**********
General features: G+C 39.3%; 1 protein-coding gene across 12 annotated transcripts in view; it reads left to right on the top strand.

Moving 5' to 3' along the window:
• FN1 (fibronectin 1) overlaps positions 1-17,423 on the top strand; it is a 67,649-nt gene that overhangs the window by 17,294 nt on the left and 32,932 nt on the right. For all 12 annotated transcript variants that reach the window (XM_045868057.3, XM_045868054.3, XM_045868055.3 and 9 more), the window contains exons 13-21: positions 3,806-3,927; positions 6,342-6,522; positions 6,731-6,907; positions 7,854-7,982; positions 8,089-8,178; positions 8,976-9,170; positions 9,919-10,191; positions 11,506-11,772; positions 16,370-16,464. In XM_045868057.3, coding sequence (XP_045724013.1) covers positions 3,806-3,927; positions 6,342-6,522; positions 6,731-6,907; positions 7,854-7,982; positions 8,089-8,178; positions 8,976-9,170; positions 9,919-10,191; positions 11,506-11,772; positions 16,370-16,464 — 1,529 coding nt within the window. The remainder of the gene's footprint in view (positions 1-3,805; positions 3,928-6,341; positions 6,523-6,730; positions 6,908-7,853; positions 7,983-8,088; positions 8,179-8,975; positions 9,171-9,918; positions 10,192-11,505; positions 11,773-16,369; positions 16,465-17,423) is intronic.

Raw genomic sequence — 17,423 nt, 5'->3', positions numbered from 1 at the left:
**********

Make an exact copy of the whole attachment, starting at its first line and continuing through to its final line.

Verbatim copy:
General features: G+C 39.3%; 1 protein-coding gene across 12 annotated transcripts in view; it reads left to right on the top strand.

Moving 5' to 3' along the window:
• FN1 (fibronectin 1) overlaps positions 1-17,423 on the top strand; it is a 67,649-nt gene that overhangs the window by 17,294 nt on the left and 32,932 nt on the right. For all 12 annotated transcript variants that reach the window (XM_045868057.3, XM_045868054.3, XM_045868055.3 and 9 more), the window contains exons 13-21: positions 3,806-3,927; positions 6,342-6,522; positions 6,731-6,907; positions 7,854-7,982; positions 8,089-8,178; positions 8,976-9,170; positions 9,919-10,191; positions 11,506-11,772; positions 16,370-16,464. In XM_045868057.3, coding sequence (XP_045724013.1) covers positions 3,806-3,927; positions 6,342-6,522; positions 6,731-6,907; positions 7,854-7,982; positions 8,089-8,178; positions 8,976-9,170; positions 9,919-10,191; positions 11,506-11,772; positions 16,370-16,464 — 1,529 coding nt within the window. The remainder of the gene's footprint in view (positions 1-3,805; positions 3,928-6,341; positions 6,523-6,730; positions 6,908-7,853; positions 7,983-8,088; positions 8,179-8,975; positions 9,171-9,918; positions 10,192-11,505; positions 11,773-16,369; positions 16,465-17,423) is intronic.

Raw genomic sequence — 17,423 nt, 5'->3', positions numbered from 1 at the left: